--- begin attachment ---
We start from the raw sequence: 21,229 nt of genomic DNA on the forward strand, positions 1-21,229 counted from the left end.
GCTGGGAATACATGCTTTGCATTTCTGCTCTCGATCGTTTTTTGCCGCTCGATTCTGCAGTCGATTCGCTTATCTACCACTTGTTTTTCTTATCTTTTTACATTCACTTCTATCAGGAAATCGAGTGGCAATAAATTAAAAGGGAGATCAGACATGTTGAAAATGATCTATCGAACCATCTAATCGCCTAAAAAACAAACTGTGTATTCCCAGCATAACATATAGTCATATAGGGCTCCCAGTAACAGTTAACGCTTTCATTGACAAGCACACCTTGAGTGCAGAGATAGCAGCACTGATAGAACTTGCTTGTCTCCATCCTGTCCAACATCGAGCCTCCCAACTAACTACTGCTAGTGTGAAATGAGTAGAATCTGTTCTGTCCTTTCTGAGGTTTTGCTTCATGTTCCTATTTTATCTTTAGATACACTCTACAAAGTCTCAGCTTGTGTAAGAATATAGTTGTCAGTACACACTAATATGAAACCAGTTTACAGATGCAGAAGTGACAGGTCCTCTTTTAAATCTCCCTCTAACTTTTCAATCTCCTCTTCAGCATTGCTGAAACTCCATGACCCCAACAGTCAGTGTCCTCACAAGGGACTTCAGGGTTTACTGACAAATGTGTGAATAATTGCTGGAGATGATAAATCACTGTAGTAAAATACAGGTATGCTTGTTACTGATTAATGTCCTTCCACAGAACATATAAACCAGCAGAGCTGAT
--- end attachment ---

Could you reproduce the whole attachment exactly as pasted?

We start from the raw sequence: 21,229 nt of genomic DNA on the forward strand, positions 1-21,229 counted from the left end.
GCTGGGAATACATGCTTTGCATTTCTGCTCTCGATCGTTTTTTGCCGCTCGATTCTGCAGTCGATTCGCTTATCTACCACTTGTTTTTCTTATCTTTTTACATTCACTTCTATCAGGAAATCGAGTGGCAATAAATTAAAAGGGAGATCAGACATGTTGAAAATGATCTATCGAACCATCTAATCGCCTAAAAAACAAACTGTGTATTCCCAGCATAACATATAGTCATATAGGGCTCCCAGTAACAGTTAACGCTTTCATTGACAAGCACACCTTGAGTGCAGAGATAGCAGCACTGATAGAACTTGCTTGTCTCCATCCTGTCCAACATCGAGCCTCCCAACTAACTACTGCTAGTGTGAAATGAGTAGAATCTGTTCTGTCCTTTCTGAGGTTTTGCTTCATGTTCCTATTTTATCTTTAGATACACTCTACAAAGTCTCAGCTTGTGTAAGAATATAGTTGTCAGTACACACTAATATGAAACCAGTTTACAGATGCAGAAGTGACAGGTCCTCTTTTAAATCTCCCTCTAACTTTTCAATCTCCTCTTCAGCATTGCTGAAACTCCATGACCCCAACAGTCAGTGTCCTCACAAGGGACTTCAGGGTTTACTGACAAATGTGTGAATAATTGCTGGAGATGATAAATCACTGTAGTAAAATACAGGTATGCTTGTTACTGATTAATGTCCTTCCACAGAACATATAAACCAGCAGAGCTGAT